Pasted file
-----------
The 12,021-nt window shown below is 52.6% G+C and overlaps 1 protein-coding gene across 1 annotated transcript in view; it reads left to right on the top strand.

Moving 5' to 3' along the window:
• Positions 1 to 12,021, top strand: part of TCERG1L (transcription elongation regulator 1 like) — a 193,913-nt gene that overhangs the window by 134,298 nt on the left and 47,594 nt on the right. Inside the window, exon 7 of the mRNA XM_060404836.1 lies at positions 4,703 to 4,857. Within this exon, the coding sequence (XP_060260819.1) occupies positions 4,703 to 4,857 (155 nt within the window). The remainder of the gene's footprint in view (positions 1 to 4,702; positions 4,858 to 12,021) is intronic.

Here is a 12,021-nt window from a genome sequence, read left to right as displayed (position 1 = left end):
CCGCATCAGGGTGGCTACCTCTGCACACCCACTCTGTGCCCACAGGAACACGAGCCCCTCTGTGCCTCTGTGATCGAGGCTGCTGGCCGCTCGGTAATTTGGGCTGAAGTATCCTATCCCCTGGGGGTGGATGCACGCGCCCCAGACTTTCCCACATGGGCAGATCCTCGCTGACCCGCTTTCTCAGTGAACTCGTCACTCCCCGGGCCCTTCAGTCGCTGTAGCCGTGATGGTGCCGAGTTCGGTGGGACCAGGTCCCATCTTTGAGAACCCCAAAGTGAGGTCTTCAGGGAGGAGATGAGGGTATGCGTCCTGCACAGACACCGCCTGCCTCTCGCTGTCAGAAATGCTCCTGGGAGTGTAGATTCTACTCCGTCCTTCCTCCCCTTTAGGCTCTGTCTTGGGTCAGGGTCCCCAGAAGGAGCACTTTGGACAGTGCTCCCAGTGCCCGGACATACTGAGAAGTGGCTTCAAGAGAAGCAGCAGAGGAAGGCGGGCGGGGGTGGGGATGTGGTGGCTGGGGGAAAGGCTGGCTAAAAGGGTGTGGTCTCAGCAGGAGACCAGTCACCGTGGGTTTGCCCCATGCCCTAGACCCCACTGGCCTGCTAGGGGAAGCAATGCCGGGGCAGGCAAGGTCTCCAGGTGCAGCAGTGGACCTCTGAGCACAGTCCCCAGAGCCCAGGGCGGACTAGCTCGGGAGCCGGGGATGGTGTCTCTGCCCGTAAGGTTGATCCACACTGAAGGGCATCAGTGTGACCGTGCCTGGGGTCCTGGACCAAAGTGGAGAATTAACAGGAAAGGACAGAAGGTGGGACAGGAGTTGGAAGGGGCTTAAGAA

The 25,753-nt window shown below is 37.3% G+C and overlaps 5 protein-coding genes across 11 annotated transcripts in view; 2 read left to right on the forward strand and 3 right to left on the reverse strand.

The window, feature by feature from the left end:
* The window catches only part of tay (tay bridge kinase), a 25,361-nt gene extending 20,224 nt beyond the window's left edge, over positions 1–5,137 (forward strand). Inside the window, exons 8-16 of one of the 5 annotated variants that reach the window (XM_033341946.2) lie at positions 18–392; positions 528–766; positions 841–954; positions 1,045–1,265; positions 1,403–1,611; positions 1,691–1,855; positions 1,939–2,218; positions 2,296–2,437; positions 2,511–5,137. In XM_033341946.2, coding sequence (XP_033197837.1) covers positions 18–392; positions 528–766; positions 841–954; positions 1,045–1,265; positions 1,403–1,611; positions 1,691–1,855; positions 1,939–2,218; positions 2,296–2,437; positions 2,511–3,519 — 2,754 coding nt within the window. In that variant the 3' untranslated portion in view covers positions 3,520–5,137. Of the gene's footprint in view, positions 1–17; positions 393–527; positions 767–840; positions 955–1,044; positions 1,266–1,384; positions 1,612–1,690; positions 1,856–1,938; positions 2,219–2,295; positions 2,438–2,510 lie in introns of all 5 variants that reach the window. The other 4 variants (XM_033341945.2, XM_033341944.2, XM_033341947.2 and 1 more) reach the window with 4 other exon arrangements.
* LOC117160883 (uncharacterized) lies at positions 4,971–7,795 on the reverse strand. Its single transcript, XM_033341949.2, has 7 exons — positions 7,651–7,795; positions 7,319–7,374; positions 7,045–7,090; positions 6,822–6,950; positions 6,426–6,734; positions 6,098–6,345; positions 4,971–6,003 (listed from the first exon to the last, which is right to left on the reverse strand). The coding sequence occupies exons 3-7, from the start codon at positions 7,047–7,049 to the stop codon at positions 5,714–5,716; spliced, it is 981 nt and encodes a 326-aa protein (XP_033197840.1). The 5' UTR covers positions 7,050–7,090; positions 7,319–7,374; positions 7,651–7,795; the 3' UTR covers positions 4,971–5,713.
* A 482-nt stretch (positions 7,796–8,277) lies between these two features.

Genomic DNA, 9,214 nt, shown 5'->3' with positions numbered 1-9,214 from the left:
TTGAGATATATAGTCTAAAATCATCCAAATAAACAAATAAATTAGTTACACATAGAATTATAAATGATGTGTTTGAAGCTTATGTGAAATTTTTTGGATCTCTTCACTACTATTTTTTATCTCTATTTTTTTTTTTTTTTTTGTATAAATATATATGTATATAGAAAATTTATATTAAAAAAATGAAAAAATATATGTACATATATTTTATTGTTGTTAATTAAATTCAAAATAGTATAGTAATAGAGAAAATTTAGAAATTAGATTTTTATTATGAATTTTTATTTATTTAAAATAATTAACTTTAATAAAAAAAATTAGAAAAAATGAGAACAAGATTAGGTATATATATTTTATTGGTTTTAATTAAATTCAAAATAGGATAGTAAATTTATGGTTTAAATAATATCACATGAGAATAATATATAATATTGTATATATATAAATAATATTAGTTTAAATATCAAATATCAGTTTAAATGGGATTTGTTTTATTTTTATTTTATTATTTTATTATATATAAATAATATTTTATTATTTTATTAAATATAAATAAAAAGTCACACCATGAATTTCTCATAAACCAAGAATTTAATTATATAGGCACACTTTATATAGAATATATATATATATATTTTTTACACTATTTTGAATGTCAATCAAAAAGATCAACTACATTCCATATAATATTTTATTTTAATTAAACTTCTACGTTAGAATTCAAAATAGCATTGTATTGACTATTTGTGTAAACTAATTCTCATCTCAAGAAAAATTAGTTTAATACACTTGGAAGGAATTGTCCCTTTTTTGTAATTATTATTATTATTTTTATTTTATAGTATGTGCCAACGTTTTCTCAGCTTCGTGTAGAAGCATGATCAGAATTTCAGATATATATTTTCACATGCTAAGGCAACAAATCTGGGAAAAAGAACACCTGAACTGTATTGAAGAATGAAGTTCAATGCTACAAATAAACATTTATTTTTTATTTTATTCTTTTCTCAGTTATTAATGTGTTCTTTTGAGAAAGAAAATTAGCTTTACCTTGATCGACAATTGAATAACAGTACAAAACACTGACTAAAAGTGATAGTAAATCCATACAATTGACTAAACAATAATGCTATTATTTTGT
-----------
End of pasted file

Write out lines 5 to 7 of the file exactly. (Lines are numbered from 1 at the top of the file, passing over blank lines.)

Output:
CCGCATCAGGGTGGCTACCTCTGCACACCCACTCTGTGCCCACAGGAACACGAGCCCCTCTGTGCCTCTGTGATCGAGGCTGCTGGCCGCTCGGTAATTTGGGCTGAAGTATCCTATCCCCTGGGGGTGGATGCACGCGCCCCAGACTTTCCCACATGGGCAGATCCTCGCTGACCCGCTTTCTCAGTGAACTCGTCACTCCCCGGGCCCTTCAGTCGCTGTAGCCGTGATGGTGCCGAGTTCGGTGGGACCAGGTCCCATCTTTGAGAACCCCAAAGTGAGGTCTTCAGGGAGGAGATGAGGGTATGCGTCCTGCACAGACACCGCCTGCCTCTCGCTGTCAGAAATGCTCCTGGGAGTGTAGATTCTACTCCGTCCTTCCTCCCCTTTAGGCTCTGTCTTGGGTCAGGGTCCCCAGAAGGAGCACTTTGGACAGTGCTCCCAGTGCCCGGACATACTGAGAAGTGGCTTCAAGAGAAGCAGCAGAGGAAGGCGGGCGGGGGTGGGGATGTGGTGGCTGGGGGAAAGGCTGGCTAAAAGGGTGTGGTCTCAGCAGGAGACCAGTCACCGTGGGTTTGCCCCATGCCCTAGACCCCACTGGCCTGCTAGGGGAAGCAATGCCGGGGCAGGCAAGGTCTCCAGGTGCAGCAGTGGACCTCTGAGCACAGTCCCCAGAGCCCAGGGCGGACTAGCTCGGGAGCCGGGGATGGTGTCTCTGCCCGTAAGGTTGATCCACACTGAAGGGCATCAGTGTGACCGTGCCTGGGGTCCTGGACCAAAGTGGAGAATTAACAGGAAAGGACAGAAGGTGGGACAGGAGTTGGAAGGGGCTTAAGAA

The 25,753-nt window shown below is 37.3% G+C and overlaps 5 protein-coding genes across 11 annotated transcripts in view; 2 read left to right on the forward strand and 3 right to left on the reverse strand.

The window, feature by feature from the left end: